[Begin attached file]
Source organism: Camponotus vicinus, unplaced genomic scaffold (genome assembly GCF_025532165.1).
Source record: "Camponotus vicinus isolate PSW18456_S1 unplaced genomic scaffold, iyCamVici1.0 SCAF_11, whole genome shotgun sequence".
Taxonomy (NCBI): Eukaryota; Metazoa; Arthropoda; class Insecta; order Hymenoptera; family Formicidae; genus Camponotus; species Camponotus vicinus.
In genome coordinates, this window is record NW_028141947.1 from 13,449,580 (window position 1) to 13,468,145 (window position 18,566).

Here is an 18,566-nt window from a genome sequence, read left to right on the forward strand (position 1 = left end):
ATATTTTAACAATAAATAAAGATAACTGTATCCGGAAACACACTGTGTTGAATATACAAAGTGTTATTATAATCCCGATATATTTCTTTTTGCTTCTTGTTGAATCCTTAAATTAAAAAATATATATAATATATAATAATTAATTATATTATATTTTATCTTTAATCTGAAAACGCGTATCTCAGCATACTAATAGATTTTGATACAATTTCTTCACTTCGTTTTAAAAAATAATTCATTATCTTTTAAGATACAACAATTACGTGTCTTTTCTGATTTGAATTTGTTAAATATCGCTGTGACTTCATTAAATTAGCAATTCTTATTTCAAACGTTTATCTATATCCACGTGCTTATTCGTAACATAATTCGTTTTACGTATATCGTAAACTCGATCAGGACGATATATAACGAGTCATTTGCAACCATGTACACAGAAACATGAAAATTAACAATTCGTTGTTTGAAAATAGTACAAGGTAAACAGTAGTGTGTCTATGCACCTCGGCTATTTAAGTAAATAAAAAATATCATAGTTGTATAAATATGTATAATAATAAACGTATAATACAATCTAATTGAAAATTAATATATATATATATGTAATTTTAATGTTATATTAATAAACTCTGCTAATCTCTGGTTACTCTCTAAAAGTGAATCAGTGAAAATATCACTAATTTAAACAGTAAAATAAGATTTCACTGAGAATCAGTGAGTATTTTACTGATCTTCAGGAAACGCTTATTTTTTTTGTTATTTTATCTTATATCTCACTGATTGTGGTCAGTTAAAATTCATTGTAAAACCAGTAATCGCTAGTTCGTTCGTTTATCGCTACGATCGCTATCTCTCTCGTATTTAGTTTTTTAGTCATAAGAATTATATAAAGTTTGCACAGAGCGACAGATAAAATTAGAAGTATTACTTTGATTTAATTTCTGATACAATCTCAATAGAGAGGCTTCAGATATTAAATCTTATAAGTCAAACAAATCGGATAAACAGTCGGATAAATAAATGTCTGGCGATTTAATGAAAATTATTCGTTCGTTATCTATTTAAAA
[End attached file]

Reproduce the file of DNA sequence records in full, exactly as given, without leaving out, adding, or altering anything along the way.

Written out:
Source organism: Camponotus vicinus, unplaced genomic scaffold (genome assembly GCF_025532165.1).
Source record: "Camponotus vicinus isolate PSW18456_S1 unplaced genomic scaffold, iyCamVici1.0 SCAF_11, whole genome shotgun sequence".
Taxonomy (NCBI): Eukaryota; Metazoa; Arthropoda; class Insecta; order Hymenoptera; family Formicidae; genus Camponotus; species Camponotus vicinus.
In genome coordinates, this window is record NW_028141947.1 from 13,449,580 (window position 1) to 13,468,145 (window position 18,566).

Here is an 18,566-nt window from a genome sequence, read left to right on the forward strand (position 1 = left end):
ATATTTTAACAATAAATAAAGATAACTGTATCCGGAAACACACTGTGTTGAATATACAAAGTGTTATTATAATCCCGATATATTTCTTTTTGCTTCTTGTTGAATCCTTAAATTAAAAAATATATATAATATATAATAATTAATTATATTATATTTTATCTTTAATCTGAAAACGCGTATCTCAGCATACTAATAGATTTTGATACAATTTCTTCACTTCGTTTTAAAAAATAATTCATTATCTTTTAAGATACAACAATTACGTGTCTTTTCTGATTTGAATTTGTTAAATATCGCTGTGACTTCATTAAATTAGCAATTCTTATTTCAAACGTTTATCTATATCCACGTGCTTATTCGTAACATAATTCGTTTTACGTATATCGTAAACTCGATCAGGACGATATATAACGAGTCATTTGCAACCATGTACACAGAAACATGAAAATTAACAATTCGTTGTTTGAAAATAGTACAAGGTAAACAGTAGTGTGTCTATGCACCTCGGCTATTTAAGTAAATAAAAAATATCATAGTTGTATAAATATGTATAATAATAAACGTATAATACAATCTAATTGAAAATTAATATATATATATATGTAATTTTAATGTTATATTAATAAACTCTGCTAATCTCTGGTTACTCTCTAAAAGTGAATCAGTGAAAATATCACTAATTTAAACAGTAAAATAAGATTTCACTGAGAATCAGTGAGTATTTTACTGATCTTCAGGAAACGCTTATTTTTTTTGTTATTTTATCTTATATCTCACTGATTGTGGTCAGTTAAAATTCATTGTAAAACCAGTAATCGCTAGTTCGTTCGTTTATCGCTACGATCGCTATCTCTCTCGTATTTAGTTTTTTAGTCATAAGAATTATATAAAGTTTGCACAGAGCGACAGATAAAATTAGAAGTATTACTTTGATTTAATTTCTGATACAATCTCAATAGAGAGGCTTCAGATATTAAATCTTATAAGTCAAACAAATCGGATAAACAGTCGGATAAATAAATGTCTGGCGATTTAATGAAAATTATTCGTTCGTTATCTATTTAAAA